If you were to ask Christine Jennings — and a lot of voters in Sarasota County — the answer is “no.”

Does it make sense that 18,000 voters in Sarasota County, Florida – most of whom used a computer to vote – would go to the polls and fail to pick a candidate for the House of Representatives?

Hundreds of voters have signed affidavits attesting to the fact that when they checked to see if their votes tabulated properly – their vote for Ms. Jennings didn’t record properly.

A reasonable person might deduct – the computers were flawed – and a lot of people failed to check the fifteen page ballot. Voters shouldn’t have to go through a fifteen page ballot to look for programming flaws!

MIT professor, Charles Stewart, claims that the possibility of an undervote of this size occurring is 1 in 5 million.

Here is an opportunity to discover the truth behind all these allegations, which worry a lot of us. Forty percent of the voters were forced to vote on electronic machines in the last election – with no paper trail to back up the results.

With all the pre-election “buzz” in the media about the dangers of electronic voting, perhaps we all might benefit from an opportunity to discover the truth?

Some of us are getting tired of hearing that our votes didn’t count and then seeing the whole matter “downplayed” (supposedly) in the best interests of the people.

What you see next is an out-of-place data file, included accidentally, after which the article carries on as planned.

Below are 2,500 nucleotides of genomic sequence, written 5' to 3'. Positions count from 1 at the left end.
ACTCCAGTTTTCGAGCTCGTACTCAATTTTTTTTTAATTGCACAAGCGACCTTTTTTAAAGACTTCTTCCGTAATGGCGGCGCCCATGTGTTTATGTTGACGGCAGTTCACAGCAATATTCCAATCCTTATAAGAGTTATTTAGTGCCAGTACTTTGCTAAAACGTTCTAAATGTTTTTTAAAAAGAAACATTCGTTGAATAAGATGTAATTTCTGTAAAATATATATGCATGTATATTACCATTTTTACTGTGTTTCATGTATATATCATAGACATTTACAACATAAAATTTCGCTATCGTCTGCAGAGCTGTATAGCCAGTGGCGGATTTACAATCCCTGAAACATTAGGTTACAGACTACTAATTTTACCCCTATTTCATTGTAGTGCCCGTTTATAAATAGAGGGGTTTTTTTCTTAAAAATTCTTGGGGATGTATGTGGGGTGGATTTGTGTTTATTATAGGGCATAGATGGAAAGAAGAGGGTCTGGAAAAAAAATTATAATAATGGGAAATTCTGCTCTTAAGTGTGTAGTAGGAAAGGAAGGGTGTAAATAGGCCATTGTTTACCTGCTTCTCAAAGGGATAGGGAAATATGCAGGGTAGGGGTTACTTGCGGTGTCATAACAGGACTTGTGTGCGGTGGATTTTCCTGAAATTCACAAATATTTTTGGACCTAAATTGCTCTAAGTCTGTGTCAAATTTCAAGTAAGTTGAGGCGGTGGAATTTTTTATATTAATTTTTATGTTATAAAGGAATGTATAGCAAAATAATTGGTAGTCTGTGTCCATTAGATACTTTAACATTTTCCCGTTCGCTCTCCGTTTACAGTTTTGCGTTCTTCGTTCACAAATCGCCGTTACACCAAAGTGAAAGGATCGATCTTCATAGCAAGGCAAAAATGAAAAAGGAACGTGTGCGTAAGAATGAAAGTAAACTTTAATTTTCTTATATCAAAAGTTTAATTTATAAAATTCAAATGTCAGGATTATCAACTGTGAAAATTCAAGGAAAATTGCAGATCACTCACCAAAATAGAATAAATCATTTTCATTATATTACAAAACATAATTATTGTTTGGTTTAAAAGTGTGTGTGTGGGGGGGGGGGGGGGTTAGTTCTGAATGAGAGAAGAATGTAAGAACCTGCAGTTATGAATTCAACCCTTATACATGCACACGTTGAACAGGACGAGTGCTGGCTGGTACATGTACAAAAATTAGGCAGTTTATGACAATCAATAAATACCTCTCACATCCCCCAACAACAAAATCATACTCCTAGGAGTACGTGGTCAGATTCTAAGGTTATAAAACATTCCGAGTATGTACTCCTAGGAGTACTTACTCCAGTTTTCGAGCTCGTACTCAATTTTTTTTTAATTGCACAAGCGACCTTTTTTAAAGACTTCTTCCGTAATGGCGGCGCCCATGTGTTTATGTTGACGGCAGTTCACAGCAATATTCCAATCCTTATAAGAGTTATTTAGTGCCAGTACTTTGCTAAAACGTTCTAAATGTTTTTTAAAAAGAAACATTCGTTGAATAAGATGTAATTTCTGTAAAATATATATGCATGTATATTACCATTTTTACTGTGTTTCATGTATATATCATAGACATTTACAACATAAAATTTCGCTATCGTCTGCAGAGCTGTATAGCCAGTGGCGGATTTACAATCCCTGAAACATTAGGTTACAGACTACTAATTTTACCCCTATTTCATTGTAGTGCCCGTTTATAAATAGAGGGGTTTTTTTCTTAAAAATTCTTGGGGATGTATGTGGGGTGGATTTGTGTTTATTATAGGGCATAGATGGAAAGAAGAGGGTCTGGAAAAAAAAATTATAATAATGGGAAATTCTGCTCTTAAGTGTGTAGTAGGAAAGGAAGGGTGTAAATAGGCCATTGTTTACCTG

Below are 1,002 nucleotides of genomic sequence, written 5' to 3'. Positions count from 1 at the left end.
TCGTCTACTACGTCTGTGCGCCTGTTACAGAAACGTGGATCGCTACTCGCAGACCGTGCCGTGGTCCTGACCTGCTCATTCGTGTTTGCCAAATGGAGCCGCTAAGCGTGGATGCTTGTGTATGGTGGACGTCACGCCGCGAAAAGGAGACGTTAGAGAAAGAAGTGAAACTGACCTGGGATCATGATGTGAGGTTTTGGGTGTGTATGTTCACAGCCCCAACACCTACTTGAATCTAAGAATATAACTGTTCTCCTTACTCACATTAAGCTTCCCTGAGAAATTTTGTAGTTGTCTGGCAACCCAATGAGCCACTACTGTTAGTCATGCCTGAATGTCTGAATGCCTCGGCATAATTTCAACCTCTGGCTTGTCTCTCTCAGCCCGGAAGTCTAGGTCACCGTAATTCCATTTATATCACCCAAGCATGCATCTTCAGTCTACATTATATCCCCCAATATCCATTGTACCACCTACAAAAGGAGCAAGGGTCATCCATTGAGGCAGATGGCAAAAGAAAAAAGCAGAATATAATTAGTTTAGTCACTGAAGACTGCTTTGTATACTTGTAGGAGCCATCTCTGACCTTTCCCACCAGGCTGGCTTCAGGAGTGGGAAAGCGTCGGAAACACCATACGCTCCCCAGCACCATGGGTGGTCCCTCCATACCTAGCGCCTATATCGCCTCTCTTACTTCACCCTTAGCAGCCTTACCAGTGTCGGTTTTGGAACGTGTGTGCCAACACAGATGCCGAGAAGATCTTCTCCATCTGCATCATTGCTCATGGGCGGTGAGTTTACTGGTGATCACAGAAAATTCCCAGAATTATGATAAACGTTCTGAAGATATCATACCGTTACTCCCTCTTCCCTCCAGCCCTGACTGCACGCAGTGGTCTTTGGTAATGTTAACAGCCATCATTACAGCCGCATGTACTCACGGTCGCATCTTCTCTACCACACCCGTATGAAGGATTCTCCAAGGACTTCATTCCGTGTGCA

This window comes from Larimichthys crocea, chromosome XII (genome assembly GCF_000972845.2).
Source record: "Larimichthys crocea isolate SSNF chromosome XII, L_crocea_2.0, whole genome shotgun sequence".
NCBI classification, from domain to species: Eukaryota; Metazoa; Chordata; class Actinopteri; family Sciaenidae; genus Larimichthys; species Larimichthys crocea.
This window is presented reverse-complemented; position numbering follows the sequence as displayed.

Perhaps there is more at stake than one election in Florida? Maybe this is an opportunity to explore this issue (electronic voting with no paper audit trail) a little more deeply?

Maybe that’s why Arnold Schwarzenegger – a Republican – mandated that California’s electronic machines be backed up with a paper trail. For more information on this from verifiedvotingFoundation.org – link here.

And Senator Feinstein has introduced legislation requiring that electronic voting systems have a verifiable audit trail, here.

This isn’t a matter that should be dictated by partisan politics. After all the voice of the people is what made this country great and that voice should be considered “sacred.”

For an interview with Sandy Powers, a senior citizen with 25 years using a computer (courtesy of YouTube), link here. This was in response to allegations that this entire matter was the result of voters being computer illiterate.

Be Sociable, Share!